Wade welcomed the study, which he said will help hospitals home in on where errors are being made so they can improve systems.

The head of risk management and quality improvement at St. Michael's Hospital in Toronto agreed. Pat McKernan said hospitals have been working on improving patient safety for some time, but seeing where the problems are helps focus that work.

"I would see it as helping us to continue to formalize our study and our analysis of patient care outcomes negative outcomes and make the necessary changes to either prevent or significantly reduce those events occurring in the future," she said.

Wade expressed some concern the data in the study might be used as ammunition by proponents of an American-style, for-profit health-care system.

That's because the Canadian incidence rate of 7.5 per cent is higher than those found in two earlier U.S. studies 2.9 and 3.7 per cent respectively. The Canadian rate was lower than those found in similar studies in Britain (10.8 per cent), Australia (16.6 per cent) and New Zealand (12.9 per cent).

Baker said the American studies focused on major adverse events and probably didn't include the full range of errors that would have been captured by the other international studies.

A researcher who has done work on adverse events raised another fear. Dr. Alan Forster of the Ottawa Health Research Institute said he worries some people may be tempted to avoid seeking needed care after seeing the scope of the problem.

"There needs to be caution that this doesn't turn people away from care that is necessary," he said in an interview, noting that while adverse events can be dangerous, not seeking care at all is a greater threat to patient health.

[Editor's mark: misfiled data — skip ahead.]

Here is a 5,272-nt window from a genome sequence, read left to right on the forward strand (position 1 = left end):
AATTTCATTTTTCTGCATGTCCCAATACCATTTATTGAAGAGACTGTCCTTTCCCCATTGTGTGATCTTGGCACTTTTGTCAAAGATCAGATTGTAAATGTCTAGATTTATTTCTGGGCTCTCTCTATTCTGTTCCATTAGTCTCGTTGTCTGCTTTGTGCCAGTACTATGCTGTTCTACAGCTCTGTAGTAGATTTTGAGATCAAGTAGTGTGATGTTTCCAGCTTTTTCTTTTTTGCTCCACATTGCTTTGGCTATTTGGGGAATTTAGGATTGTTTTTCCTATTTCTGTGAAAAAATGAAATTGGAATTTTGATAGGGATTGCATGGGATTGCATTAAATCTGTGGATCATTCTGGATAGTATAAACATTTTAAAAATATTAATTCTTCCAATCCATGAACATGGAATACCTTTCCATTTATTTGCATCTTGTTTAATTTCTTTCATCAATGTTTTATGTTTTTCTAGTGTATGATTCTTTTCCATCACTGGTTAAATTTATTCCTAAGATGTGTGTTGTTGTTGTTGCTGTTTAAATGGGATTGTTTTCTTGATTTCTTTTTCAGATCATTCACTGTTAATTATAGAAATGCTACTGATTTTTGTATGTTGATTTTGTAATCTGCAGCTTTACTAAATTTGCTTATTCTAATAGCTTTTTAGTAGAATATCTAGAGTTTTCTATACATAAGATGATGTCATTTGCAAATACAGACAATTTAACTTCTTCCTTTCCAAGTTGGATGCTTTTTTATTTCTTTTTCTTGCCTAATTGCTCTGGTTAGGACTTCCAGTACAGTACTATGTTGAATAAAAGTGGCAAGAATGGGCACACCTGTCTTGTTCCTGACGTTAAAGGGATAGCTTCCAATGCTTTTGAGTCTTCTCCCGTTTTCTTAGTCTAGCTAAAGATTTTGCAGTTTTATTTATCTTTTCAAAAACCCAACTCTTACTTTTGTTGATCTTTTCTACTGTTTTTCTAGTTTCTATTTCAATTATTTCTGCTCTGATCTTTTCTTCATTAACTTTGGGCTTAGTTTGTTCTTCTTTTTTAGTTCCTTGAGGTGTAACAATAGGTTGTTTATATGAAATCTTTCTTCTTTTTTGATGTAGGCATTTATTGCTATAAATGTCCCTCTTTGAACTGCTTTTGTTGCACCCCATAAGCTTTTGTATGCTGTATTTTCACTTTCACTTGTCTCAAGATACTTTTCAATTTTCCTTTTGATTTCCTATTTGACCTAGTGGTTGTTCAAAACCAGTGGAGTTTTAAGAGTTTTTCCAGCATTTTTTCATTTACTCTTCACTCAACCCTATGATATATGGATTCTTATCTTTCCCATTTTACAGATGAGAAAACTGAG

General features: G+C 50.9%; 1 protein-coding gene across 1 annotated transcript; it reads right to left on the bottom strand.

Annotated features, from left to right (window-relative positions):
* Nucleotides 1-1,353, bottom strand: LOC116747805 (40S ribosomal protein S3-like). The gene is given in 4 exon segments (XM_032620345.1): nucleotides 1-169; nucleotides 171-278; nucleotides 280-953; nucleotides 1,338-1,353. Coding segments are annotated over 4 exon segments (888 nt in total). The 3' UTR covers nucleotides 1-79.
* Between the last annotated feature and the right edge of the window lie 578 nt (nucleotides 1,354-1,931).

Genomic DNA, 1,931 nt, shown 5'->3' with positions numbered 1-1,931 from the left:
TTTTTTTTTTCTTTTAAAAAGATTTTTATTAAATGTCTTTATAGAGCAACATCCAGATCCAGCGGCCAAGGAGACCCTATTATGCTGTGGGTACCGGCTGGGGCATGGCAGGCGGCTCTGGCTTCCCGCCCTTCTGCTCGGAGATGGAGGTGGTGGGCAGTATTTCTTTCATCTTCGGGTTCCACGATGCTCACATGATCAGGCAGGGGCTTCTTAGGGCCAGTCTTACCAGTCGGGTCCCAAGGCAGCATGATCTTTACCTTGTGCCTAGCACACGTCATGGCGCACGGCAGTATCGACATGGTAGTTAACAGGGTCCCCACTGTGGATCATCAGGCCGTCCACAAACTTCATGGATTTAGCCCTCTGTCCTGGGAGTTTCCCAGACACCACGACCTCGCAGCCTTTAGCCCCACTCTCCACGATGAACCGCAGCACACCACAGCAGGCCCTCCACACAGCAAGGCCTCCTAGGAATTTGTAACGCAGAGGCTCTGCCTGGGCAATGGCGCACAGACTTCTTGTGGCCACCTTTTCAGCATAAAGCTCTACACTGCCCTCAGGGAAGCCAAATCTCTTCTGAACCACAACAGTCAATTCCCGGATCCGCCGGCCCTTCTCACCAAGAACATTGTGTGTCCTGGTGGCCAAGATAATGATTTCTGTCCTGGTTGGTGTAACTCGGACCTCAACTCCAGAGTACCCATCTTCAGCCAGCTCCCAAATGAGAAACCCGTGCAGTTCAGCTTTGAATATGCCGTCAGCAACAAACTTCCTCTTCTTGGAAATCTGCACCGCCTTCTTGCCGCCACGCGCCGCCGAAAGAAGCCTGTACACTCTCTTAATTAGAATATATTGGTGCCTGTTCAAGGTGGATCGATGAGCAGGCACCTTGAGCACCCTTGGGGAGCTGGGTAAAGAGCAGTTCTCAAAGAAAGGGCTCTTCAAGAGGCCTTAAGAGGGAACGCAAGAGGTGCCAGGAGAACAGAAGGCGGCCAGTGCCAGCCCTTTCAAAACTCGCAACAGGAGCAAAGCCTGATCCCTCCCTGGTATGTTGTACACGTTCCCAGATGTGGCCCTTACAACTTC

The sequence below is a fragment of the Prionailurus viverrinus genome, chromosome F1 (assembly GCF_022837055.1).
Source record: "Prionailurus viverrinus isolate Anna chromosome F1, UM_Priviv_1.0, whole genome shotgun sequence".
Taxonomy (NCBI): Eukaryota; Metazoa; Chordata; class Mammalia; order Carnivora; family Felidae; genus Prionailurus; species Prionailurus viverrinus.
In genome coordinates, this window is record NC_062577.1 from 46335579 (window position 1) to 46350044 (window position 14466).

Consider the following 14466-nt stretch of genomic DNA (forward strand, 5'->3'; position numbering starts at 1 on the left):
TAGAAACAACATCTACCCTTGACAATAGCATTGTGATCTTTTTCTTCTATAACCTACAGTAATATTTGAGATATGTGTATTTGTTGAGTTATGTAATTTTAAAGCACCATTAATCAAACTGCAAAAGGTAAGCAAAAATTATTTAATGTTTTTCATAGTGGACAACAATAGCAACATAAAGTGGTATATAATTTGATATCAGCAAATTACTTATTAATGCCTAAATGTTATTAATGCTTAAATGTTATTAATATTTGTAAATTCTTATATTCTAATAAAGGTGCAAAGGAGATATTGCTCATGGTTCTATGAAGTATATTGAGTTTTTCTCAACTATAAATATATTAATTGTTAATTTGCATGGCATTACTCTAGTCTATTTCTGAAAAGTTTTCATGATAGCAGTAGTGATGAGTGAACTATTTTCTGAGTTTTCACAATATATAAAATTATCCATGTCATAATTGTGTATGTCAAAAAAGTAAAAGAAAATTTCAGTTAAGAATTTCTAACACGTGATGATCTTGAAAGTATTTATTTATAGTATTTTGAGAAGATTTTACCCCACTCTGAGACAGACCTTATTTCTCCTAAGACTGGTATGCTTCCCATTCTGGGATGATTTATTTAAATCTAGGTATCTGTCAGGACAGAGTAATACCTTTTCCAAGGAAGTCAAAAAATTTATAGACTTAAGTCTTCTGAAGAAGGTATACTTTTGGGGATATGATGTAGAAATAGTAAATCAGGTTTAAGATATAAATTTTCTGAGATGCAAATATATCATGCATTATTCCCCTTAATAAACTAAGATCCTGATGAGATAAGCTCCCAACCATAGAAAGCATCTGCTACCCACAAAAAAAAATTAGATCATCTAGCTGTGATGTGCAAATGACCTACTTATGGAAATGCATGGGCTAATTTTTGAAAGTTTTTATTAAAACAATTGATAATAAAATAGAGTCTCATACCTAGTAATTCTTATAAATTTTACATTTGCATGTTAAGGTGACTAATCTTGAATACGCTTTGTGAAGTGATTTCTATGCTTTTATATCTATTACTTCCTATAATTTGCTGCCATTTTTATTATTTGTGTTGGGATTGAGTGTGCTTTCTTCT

----End of Article-----

Canadians have every right to be outraged that they are paying for an inadequate, dangerous health system which they have been abandoning in ever-increasing numbers and turning to safer, cheaper practices and therapies for non-emegencies and the treatment of disease.

Consumers must pay out-of-pocket for almost every natural, holistic remedy or therapy, which excludes many Canadians who can not afford them, and establishes a larger two-tier system than anticipated. Those excluded are at the mercy of the status quo and many become some of the unnecessary statistics.

We must put unprecedented pressure on politicians to a) legalize and regulate all currently prohibited herbs, and integrate natural, holistic remedies or therapies into the universal system, b) deflate police budgets and increase health budgets to protect us in the most significant way possible.

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Last Modified:Sunday, 23-May-2004 19:16:44 PDT 17471